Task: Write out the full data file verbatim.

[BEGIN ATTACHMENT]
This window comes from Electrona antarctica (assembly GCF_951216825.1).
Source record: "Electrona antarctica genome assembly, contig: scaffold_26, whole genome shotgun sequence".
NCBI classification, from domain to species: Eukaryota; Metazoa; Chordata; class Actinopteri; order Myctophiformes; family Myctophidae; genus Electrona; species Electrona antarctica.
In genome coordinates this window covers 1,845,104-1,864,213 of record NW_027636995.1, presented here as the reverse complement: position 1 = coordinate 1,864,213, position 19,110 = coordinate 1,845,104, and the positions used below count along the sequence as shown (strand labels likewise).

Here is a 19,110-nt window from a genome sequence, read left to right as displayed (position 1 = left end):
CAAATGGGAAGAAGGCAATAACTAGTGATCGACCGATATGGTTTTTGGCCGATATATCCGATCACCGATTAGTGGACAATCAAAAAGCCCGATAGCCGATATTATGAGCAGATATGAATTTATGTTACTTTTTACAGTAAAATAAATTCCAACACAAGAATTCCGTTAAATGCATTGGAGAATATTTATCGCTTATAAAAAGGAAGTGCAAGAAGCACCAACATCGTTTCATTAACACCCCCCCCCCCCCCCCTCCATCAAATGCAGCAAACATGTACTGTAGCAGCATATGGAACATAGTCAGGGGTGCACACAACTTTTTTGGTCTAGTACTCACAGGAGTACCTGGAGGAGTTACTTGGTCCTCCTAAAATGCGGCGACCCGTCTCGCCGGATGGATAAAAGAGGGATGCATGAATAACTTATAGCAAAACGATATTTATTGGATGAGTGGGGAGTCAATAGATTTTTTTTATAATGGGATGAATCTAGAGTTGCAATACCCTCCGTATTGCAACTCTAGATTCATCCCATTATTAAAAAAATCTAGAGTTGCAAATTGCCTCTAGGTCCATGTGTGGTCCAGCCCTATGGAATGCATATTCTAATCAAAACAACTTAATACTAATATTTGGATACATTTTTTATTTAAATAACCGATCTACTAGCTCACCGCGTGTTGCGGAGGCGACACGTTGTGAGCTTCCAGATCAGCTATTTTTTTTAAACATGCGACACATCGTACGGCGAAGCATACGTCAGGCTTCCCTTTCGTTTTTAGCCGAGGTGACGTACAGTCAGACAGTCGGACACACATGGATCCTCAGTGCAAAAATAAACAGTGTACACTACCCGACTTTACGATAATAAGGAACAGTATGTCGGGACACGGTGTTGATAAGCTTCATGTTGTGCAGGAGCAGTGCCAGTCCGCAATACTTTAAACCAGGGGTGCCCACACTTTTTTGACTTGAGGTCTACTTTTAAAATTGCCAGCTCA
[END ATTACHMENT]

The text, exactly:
This window comes from Electrona antarctica (assembly GCF_951216825.1).
Source record: "Electrona antarctica genome assembly, contig: scaffold_26, whole genome shotgun sequence".
NCBI classification, from domain to species: Eukaryota; Metazoa; Chordata; class Actinopteri; order Myctophiformes; family Myctophidae; genus Electrona; species Electrona antarctica.
In genome coordinates this window covers 1,845,104-1,864,213 of record NW_027636995.1, presented here as the reverse complement: position 1 = coordinate 1,864,213, position 19,110 = coordinate 1,845,104, and the positions used below count along the sequence as shown (strand labels likewise).

Here is a 19,110-nt window from a genome sequence, read left to right as displayed (position 1 = left end):
CAAATGGGAAGAAGGCAATAACTAGTGATCGACCGATATGGTTTTTGGCCGATATATCCGATCACCGATTAGTGGACAATCAAAAAGCCCGATAGCCGATATTATGAGCAGATATGAATTTATGTTACTTTTTACAGTAAAATAAATTCCAACACAAGAATTCCGTTAAATGCATTGGAGAATATTTATCGCTTATAAAAAGGAAGTGCAAGAAGCACCAACATCGTTTCATTAACACCCCCCCCCCCCCCCCTCCATCAAATGCAGCAAACATGTACTGTAGCAGCATATGGAACATAGTCAGGGGTGCACACAACTTTTTTGGTCTAGTACTCACAGGAGTACCTGGAGGAGTTACTTGGTCCTCCTAAAATGCGGCGACCCGTCTCGCCGGATGGATAAAAGAGGGATGCATGAATAACTTATAGCAAAACGATATTTATTGGATGAGTGGGGAGTCAATAGATTTTTTTTATAATGGGATGAATCTAGAGTTGCAATACCCTCCGTATTGCAACTCTAGATTCATCCCATTATTAAAAAAATCTAGAGTTGCAAATTGCCTCTAGGTCCATGTGTGGTCCAGCCCTATGGAATGCATATTCTAATCAAAACAACTTAATACTAATATTTGGATACATTTTTTATTTAAATAACCGATCTACTAGCTCACCGCGTGTTGCGGAGGCGACACGTTGTGAGCTTCCAGATCAGCTATTTTTTTTAAACATGCGACACATCGTACGGCGAAGCATACGTCAGGCTTCCCTTTCGTTTTTAGCCGAGGTGACGTACAGTCAGACAGTCGGACACACATGGATCCTCAGTGCAAAAATAAACAGTGTACACTACCCGACTTTACGATAATAAGGAACAGTATGTCGGGACACGGTGTTGATAAGCTTCATGTTGTGCAGGAGCAGTGCCAGTCCGCAATACTTTAAACCAGGGGTGCCCACACTTTTTTGACTTGAGGTCTACTTTTAAAATTGCCAGCTCA